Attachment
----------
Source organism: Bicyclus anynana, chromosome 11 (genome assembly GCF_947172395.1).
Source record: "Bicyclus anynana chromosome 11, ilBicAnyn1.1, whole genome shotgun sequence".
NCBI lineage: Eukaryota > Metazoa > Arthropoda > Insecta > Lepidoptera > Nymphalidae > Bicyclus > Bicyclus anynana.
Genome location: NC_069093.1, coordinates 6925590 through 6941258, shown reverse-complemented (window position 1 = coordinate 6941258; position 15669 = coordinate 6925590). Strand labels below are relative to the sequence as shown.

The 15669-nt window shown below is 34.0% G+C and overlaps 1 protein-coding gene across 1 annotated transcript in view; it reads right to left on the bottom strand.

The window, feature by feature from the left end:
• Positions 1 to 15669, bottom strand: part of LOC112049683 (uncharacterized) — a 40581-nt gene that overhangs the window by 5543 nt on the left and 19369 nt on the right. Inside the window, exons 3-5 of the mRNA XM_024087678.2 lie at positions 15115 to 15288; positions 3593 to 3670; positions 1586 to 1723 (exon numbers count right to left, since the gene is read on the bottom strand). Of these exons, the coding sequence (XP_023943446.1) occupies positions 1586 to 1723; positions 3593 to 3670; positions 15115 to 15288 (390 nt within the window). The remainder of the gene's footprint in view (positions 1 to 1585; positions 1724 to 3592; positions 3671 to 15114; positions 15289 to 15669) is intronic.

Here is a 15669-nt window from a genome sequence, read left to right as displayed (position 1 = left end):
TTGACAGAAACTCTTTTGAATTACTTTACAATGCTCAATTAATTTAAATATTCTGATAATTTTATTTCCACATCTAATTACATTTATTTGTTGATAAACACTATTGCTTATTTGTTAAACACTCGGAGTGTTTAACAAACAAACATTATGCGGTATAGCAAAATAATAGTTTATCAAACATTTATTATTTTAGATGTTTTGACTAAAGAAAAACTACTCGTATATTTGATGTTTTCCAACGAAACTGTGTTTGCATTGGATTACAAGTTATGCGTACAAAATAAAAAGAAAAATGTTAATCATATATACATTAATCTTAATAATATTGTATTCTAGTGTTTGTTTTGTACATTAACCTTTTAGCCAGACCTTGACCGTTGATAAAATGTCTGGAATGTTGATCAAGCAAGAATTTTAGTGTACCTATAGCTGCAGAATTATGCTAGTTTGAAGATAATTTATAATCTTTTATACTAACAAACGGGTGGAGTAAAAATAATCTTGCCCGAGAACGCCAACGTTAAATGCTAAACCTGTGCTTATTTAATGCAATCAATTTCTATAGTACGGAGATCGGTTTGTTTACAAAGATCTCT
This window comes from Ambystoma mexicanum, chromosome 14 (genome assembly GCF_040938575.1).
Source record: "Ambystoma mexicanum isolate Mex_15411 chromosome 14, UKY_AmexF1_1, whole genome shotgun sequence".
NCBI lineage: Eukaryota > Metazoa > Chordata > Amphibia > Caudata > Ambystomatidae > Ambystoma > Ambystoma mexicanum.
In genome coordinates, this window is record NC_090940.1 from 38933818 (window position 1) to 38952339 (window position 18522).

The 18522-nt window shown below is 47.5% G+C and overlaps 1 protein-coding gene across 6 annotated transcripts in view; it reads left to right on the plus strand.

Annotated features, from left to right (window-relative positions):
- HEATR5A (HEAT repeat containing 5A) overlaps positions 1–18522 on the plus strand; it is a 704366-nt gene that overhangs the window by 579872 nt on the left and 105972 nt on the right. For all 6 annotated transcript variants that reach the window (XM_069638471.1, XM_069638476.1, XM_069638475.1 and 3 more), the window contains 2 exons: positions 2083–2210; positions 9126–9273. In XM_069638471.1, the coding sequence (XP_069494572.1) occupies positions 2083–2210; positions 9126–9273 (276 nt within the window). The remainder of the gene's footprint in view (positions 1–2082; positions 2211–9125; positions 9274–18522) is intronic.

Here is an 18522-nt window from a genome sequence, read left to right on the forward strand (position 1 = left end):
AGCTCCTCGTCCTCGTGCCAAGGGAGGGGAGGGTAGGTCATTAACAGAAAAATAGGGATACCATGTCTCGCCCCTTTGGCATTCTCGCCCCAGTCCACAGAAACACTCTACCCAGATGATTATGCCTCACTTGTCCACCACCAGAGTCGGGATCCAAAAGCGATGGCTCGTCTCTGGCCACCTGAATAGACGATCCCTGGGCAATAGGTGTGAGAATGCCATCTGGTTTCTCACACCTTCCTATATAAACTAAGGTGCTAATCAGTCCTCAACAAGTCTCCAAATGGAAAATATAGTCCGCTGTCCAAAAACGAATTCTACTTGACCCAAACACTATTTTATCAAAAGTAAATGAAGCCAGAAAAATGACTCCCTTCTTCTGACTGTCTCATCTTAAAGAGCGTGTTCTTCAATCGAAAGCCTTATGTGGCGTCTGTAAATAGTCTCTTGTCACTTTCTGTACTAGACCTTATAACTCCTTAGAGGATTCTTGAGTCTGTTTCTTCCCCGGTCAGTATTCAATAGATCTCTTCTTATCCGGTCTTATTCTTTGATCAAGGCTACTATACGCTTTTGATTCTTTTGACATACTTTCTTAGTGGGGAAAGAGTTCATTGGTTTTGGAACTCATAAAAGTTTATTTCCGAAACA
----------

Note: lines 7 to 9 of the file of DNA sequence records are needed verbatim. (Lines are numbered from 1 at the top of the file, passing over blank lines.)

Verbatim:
• Positions 1 to 15669, bottom strand: part of LOC112049683 (uncharacterized) — a 40581-nt gene that overhangs the window by 5543 nt on the left and 19369 nt on the right. Inside the window, exons 3-5 of the mRNA XM_024087678.2 lie at positions 15115 to 15288; positions 3593 to 3670; positions 1586 to 1723 (exon numbers count right to left, since the gene is read on the bottom strand). Of these exons, the coding sequence (XP_023943446.1) occupies positions 1586 to 1723; positions 3593 to 3670; positions 15115 to 15288 (390 nt within the window). The remainder of the gene's footprint in view (positions 1 to 1585; positions 1724 to 3592; positions 3671 to 15114; positions 15289 to 15669) is intronic.

Here is a 15669-nt window from a genome sequence, read left to right as displayed (position 1 = left end):
TTGACAGAAACTCTTTTGAATTACTTTACAATGCTCAATTAATTTAAATATTCTGATAATTTTATTTCCACATCTAATTACATTTATTTGTTGATAAACACTATTGCTTATTTGTTAAACACTCGGAGTGTTTAACAAACAAACATTATGCGGTATAGCAAAATAATAGTTTATCAAACATTTATTATTTTAGATGTTTTGACTAAAGAAAAACTACTCGTATATTTGATGTTTTCCAACGAAACTGTGTTTGCATTGGATTACAAGTTATGCGTACAAAATAAAAAGAAAAATGTTAATCATATATACATTAATCTTAATAATATTGTATTCTAGTGTTTGTTTTGTACATTAACCTTTTAGCCAGACCTTGACCGTTGATAAAATGTCTGGAATGTTGATCAAGCAAGAATTTTAGTGTACCTATAGCTGCAGAATTATGCTAGTTTGAAGATAATTTATAATCTTTTATACTAACAAACGGGTGGAGTAAAAATAATCTTGCCCGAGAACGCCAACGTTAAATGCTAAACCTGTGCTTATTTAATGCAATCAATTTCTATAGTACGGAGATCGGTTTGTTTACAAAGATCTCT